What Will it Take to Eliminate Pediatric HIV? Reaching WHO Target Rates of Mother-to-Child HIV Transmission in Zimbabwe: A Model-Based Analysis

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What Will it Take to Eliminate Pediatric HIV? Reaching WHO Target Rates of Mother-to-Child HIV Transmission in Zimbabwe: A Model-Based Analysis

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Title: What Will it Take to Eliminate Pediatric HIV? Reaching WHO Target Rates of Mother-to-Child HIV Transmission in Zimbabwe: A Model-Based Analysis
Author: Perez, Freddy; Keatinge, Jo; Park, Ji-Eun; Engelsmann, Barbara; Maruva, Matthews; Dabis, Francois; Chu, Jennifer; Rusibamayila, Asinath; Mushavi, Angela; Walensky, Rochelle P.; Ciaranello, Andrea Lynne; Freedberg, Kenneth Alan

Note: Order does not necessarily reflect citation order of authors.

Citation: Ciaranello, Andrea L., Freddy Perez, Jo Keatinge, Ji-Eun Park, Barbara Engelsmann, Matthews Maruva, Rochelle P. Walensky, et al. 2012. What will it take to eliminate pediatric HIV? Reaching WHO target rates of mother-to-child HIV transmission in zimbabwe: A model-based analysis. PLoS Medicine 9(1): e1001156.
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Abstract: Background: The World Health Organization (WHO) has called for the “virtual elimination” of pediatric HIV: a mother-to-child HIV transmission (MTCT) risk of less than 5%. We investigated uptake of prevention of MTCT (PMTCT) services, infant feeding recommendations, and specific drug regimens necessary to achieve this goal in Zimbabwe. Methods and Findings: We used a computer model to simulate a cohort of HIV-infected, pregnant/breastfeeding women (mean age, 24 y; mean CD4, 451/\(\mu\)l; breastfeeding duration, 12 mo). Three PMTCT regimens were evaluated: (1) single-dose nevirapine (sdNVP), (2) WHO 2010 guidelines' “Option A” (zidovudine in pregnancy, infant nevirapine throughout breastfeeding for women without advanced disease, lifelong combination antiretroviral therapy for women with advanced disease), and (3) WHO “Option B” (pregnancy/breastfeeding-limited combination antiretroviral drug regimens without advanced disease; lifelong antiretroviral therapy with advanced disease). We examined four levels of PMTCT uptake (proportion of pregnant women accessing and adhering to PMTCT services): reported rates in 2008 and 2009 (36% and 56%, respectively) and target goals in 2008 and 2009 (80% and 95%, respectively). The primary model outcome was MTCT risk at weaning. The 2008 sdNVP-based National PMTCT Program led to a projected 12-mo MTCT risk of 20.3%. Improved uptake in 2009 reduced projected risk to 18.0%. If sdNVP were replaced by more effective regimens, with 2009 (56%) uptake, estimated MTCT risk would be 14.4% (Option A) or 13.4% (Option B). Even with 95% uptake of Option A or B, projected transmission risks (6.1%–7.7%) would exceed the WHO goal of less than 5%. Only if the lowest published transmission risks were used for each drug regimen, or breastfeeding duration were shortened, would MTCT risks at 95% uptake fall below 5%. Conclusions: Implementation of the WHO PMTCT guidelines must be accompanied by efforts to improve access to PMTCT services, retain women in care, and support medication adherence throughout pregnancy and breastfeeding, to approach the “virtual elimination” of pediatric HIV in Zimbabwe.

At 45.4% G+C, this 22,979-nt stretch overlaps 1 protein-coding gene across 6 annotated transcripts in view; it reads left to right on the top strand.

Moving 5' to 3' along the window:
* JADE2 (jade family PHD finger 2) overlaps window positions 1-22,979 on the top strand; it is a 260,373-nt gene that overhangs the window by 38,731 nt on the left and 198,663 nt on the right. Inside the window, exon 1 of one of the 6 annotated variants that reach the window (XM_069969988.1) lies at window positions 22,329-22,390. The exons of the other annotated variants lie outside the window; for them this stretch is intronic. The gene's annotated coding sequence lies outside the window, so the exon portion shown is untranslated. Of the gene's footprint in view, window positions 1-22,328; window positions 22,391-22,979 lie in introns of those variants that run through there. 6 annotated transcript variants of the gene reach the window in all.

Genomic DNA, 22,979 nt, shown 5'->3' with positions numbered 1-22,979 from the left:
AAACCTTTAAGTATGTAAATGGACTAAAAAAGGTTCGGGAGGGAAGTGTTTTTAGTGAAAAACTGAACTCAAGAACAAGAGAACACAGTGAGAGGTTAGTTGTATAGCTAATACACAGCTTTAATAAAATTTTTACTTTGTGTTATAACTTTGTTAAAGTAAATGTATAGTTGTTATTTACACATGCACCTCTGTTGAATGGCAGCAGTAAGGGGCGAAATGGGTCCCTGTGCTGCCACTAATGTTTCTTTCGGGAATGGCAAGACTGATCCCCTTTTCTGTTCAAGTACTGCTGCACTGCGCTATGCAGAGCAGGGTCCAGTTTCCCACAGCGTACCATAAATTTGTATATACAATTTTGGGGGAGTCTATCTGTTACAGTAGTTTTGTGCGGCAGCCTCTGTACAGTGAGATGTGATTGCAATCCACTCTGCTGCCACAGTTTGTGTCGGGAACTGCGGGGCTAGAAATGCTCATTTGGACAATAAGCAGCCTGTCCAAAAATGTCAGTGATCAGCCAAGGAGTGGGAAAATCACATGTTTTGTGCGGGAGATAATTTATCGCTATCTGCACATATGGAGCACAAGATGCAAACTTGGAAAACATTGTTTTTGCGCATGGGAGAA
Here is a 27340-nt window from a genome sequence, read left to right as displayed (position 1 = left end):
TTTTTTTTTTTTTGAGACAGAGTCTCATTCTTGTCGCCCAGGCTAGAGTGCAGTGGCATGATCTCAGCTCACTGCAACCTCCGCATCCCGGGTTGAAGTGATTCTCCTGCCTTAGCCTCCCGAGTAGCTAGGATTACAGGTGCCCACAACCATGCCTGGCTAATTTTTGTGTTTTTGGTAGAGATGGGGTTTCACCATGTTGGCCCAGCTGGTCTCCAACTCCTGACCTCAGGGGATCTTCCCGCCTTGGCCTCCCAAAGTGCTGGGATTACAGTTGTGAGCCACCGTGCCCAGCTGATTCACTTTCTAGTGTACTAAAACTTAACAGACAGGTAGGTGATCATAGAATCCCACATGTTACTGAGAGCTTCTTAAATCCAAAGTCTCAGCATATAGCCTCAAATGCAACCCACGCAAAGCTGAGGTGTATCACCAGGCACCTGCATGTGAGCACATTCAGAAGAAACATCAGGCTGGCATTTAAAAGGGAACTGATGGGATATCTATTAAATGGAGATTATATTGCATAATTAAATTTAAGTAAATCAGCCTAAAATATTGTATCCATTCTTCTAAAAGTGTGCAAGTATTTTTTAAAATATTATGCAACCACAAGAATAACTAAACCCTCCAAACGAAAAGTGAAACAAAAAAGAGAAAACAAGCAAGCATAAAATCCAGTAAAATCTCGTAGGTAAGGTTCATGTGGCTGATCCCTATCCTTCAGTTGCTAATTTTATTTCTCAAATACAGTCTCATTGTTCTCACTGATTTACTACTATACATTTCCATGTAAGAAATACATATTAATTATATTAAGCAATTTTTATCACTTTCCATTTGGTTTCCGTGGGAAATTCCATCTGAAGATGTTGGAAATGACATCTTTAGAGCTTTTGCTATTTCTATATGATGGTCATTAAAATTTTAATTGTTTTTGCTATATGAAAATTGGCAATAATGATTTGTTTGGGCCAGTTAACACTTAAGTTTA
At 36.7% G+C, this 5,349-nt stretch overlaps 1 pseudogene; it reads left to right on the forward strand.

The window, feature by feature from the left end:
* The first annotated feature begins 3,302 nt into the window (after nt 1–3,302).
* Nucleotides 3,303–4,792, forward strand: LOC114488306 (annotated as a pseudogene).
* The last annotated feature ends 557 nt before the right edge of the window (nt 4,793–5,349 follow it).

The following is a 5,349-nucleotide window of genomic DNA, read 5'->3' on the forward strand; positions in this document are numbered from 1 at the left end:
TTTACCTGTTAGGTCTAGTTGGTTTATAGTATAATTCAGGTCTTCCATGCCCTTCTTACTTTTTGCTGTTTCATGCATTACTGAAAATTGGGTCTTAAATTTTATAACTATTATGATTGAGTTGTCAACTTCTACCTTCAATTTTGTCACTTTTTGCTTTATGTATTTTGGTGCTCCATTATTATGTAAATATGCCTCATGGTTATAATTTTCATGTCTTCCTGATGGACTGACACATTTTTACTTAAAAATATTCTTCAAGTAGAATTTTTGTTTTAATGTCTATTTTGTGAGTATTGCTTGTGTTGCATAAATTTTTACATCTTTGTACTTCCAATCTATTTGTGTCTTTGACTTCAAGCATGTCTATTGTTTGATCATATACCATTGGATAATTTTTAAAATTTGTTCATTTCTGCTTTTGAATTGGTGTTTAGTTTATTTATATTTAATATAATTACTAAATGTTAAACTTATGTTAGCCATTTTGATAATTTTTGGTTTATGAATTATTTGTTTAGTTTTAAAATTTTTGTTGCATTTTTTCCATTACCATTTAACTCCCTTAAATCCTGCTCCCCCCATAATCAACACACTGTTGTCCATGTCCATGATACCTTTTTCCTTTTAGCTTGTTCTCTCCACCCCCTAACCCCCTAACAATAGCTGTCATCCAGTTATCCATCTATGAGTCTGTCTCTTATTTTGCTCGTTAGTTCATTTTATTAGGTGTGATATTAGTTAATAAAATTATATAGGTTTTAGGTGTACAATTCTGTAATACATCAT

Published Version: doi:10.1371/journal.pmed.1001156
Other Sources: http://www.ncbi.nlm.nih.gov/pmc/articles/PMC3254654/pdf/
Terms of Use: This article is made available under the terms and conditions applicable to Other Posted Material, as set forth at http://nrs.harvard.edu/urn-3:HUL.InstRepos:dash.current.terms-of-use#LAA
Citable link to this page: http://nrs.harvard.edu/urn-3:HUL.InstRepos:9368044

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